Posted by: Loren Coleman on October 21st, 2011
The release of over 50 animals and the self-inflicted death of the owner of the Zanesville exotic animal farm resulted in a variety of images, some full of pathos, others sharing some comic relief. The owner’s release of so many wild animals in the midst of Ohio was a death sentence for them. This individual actually carried out a massive murder-suicide plan.
Any notion that these formerly captive specimens might have truly become feral, and then reported as cryptids was not based in reality.
Here is a sampling of some of the recent images that attempted to deal with the outrage.
The need to deal psychologically with the pain of the incident produced the posting of a variety of photographs from other times, other places, as well as the modification of one map from the media’s documenting of the massive escapee event.
Artist Mark Lee Rollins (Thunderbirds, Field Guide to Lake Monsters) moi-modified the above image to reflect some other possible escapees. Others, below, tried to convey other feelings.
Jack Hanna told ABC News’ Diane Sawyer:
“I’m sorry to say, but what the sheriff did had to be done. Otherwise, we would have had carnage out here in Zanesville, Ohio.
“Tragedy-wise for me,” he added, “[it’s] probably the worst thing in 45 years of history of working with animals. … I’ve seen poachers kill in the wild. I’ve seen animals killed right in front of me with their horns cut off. I’ve seen a lot of things happen in my career, but nothing like this have I ever witnessed.”
Hanna said tranquilizing wild animals is not as easy as many people believe.
“I’ve been out all over the world tranquilizing animals,” he said. “Can you imagine trying to tranquilize an animal in the dark. Fine, we have a spotlight. We hit it. You don’t know exactly: Did you hit a muscle? Did you hit a bone? If you hit the bone, the plunger might not work and put the medicine in. So what do we do? Then we send a veterinarian or the sheriff up there to see if the animal is down, right? What’s gonna happen if the animal is just sitting there not even asleep? You’re dead.”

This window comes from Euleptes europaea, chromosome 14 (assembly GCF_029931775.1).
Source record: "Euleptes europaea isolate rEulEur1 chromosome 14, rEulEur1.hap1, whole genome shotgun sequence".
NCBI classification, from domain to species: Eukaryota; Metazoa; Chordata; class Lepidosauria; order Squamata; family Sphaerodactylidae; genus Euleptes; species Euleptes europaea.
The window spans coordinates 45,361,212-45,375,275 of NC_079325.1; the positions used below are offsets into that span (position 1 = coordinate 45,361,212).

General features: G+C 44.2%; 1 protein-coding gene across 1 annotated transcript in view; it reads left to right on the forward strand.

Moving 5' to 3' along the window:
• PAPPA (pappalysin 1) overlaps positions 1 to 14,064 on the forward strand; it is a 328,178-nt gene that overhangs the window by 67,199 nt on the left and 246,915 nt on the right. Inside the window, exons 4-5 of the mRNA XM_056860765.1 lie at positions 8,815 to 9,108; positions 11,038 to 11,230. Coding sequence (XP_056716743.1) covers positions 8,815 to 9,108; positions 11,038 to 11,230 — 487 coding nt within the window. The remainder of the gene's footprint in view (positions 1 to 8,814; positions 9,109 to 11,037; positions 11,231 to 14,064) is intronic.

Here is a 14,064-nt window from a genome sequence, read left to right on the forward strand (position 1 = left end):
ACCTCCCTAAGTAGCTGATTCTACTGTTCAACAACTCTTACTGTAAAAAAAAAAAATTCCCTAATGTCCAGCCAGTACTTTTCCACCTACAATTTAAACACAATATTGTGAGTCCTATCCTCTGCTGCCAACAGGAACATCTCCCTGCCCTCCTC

Hanna told Sawyer that when the wife of Terry Thompson, the man who released the animals and then committed suicide, arrived on the scene, she was shaking and angry.
“She said she was coming to rip me apart because I was taking her animals,” said Hanna, who is helping move the remaining animals to the Columbus Zoo in Powell, Ohio. “When she came in there, she was totally not – just nothing was left. Her husband had just committed suicide. … She has 30-something animals laying there in her driveway that are gone. … She was shivering. I hugged her. I started crying with her.
“I could have yelled at her – you know … to lose 18 Bengal tigers in the world today is beyond a tragic loss,” Hanna said. “I can’t describe what that does to me, along with all the other creatures. But when you see a woman that’s lost everything, what do you do? Do I sit there and yell at her? … I sit there and console her and tell her I’m going to try to help her with her animals that’s left, which is nothing, basically. That’s all I could do.”
Sawyer asked Hanna how long the event would stay with him.
“It’s going to haunt me for the rest of my life,” Hanna said. “What happened here last night had to be done or else we would have had some major losses of human life here this morning. And I won’t forget what happened here today as long as I ever live.”
Loren Coleman is one of the world’s leading cryptozoologists, some say “the” leading. Certainly, he is acknowledged as the current living American researcher and writer who has most popularized cryptozoology in the late 20th and early 21st centuries. Starting his fieldwork and investigations in 1960, after traveling and trekking extensively in pursuit of cryptozoological mysteries, Coleman began writing to share his experiences in 1969. An honorary member of Ivan T. Sanderson’s Society for the Investigation of the Unexplained in the 1970s, Coleman has been bestowed with similar honorary memberships of the North Idaho College Cryptozoology Club in 1983, and in subsequent years, that of the British Columbia Scientific Cryptozoology Club, CryptoSafari International, and other international organizations. He was also a Life Member and Benefactor of the International Society of Cryptozoology (now-defunct). Loren Coleman’s daily blog, as a member of the Cryptomundo Team, served as an ongoing avenue of communication for the ever-growing body of cryptozoo news from 2005 through 2013.